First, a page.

Tokyo: Asahi Shinbunsha, 1962.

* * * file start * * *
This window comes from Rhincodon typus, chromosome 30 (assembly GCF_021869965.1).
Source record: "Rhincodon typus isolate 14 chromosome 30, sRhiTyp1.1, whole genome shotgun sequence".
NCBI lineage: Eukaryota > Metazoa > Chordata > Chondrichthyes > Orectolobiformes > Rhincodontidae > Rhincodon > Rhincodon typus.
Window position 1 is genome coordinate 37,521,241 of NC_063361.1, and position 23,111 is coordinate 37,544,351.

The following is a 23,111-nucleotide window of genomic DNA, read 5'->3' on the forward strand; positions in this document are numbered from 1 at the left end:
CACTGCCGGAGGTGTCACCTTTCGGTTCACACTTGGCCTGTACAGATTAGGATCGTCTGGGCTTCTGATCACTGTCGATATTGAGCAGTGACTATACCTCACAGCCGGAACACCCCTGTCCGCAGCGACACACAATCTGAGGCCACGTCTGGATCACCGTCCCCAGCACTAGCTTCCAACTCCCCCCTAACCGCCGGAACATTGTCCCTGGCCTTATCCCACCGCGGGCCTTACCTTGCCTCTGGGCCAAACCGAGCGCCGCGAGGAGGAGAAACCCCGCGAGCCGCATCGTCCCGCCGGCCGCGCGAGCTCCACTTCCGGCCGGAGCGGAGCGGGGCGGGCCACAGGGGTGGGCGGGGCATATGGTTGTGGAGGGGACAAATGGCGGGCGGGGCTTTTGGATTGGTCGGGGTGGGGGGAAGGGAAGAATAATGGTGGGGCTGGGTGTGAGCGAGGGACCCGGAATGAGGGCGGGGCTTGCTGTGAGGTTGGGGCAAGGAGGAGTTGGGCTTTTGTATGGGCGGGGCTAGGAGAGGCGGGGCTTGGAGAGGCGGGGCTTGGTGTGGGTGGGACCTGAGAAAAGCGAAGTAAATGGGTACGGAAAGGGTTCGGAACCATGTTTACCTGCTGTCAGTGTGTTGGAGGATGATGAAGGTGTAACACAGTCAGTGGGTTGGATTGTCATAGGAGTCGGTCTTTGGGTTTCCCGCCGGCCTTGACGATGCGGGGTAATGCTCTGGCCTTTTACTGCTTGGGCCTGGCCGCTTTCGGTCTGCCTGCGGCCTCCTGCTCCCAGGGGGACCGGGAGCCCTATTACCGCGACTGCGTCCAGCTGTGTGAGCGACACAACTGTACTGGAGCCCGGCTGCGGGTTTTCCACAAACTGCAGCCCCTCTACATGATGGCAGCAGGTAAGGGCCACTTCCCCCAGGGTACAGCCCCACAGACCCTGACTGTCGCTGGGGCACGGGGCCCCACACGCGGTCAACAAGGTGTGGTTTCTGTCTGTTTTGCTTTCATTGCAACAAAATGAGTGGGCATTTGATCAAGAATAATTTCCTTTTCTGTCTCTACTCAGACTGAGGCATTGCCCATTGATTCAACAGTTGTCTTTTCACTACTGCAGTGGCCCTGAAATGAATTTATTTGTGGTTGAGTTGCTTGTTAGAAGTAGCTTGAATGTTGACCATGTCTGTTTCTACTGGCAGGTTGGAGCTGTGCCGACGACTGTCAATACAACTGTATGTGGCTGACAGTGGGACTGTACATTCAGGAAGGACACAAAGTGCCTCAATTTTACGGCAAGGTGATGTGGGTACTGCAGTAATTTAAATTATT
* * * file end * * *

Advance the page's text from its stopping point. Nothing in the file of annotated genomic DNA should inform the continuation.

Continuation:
Large square folio (28 x 28 cm.), [vi], 251,  pages. Photographically illustrated, with additional maps, plans, etc. Text in Japanese. FIRST EDITION. A major work by Kenzo Tange, Japanese architect, and "winner of the 1987 Pritzker Prize for architecture. He was one of the most significant architects of the 20th century, combining traditional Japanese styles with modernism, and designed major buildings on five continents (Wikipedia.com). This work documents the reconstruction of the Ise Shrine in 1953. This 59th iteration of the reconstruction was, for the first time ever, a public event, as it was the first reconstruction following the end of the war, and coincided with the end of American occupation. Tange documents the event and treats the traditional architecture of the Shrine as modernist and a model for the future of a new Japanese architecture. Clean and sound, in red cloth; spine somewhat sunned, and a bit of light soiling to edges of boards. In cardboard slipcase, covered in black paper, with black and red-printed spine and board title labels. Wear to edges of slipcase. Generally near very good or a bit better. Inscribed on the half-title by the architect, “To Dean Jose Louis [sic] Sert, with admiration, from Kenzo Tange, 1962 March”. When this inscription was made, the Catalan architect Jose Luis Sert was Dean of the Harvard Graduate School of Design. Both Sert and Tange were highly influenced by Le Corbusier, and both produced some of their most significant works in response to the horrors of war (Tange spent much his early career following the end of the Second World War transforming a site of atomic destruction into site of deep reflection through his Hiroshima Peace Memorial Park; Sert was responsible for the Spanish Pavilion at the 1937 Paris Exposition, the building which held Picasso’s Guernica for its first public viewings. An exceptional association. [OCLC locates forty-five copies].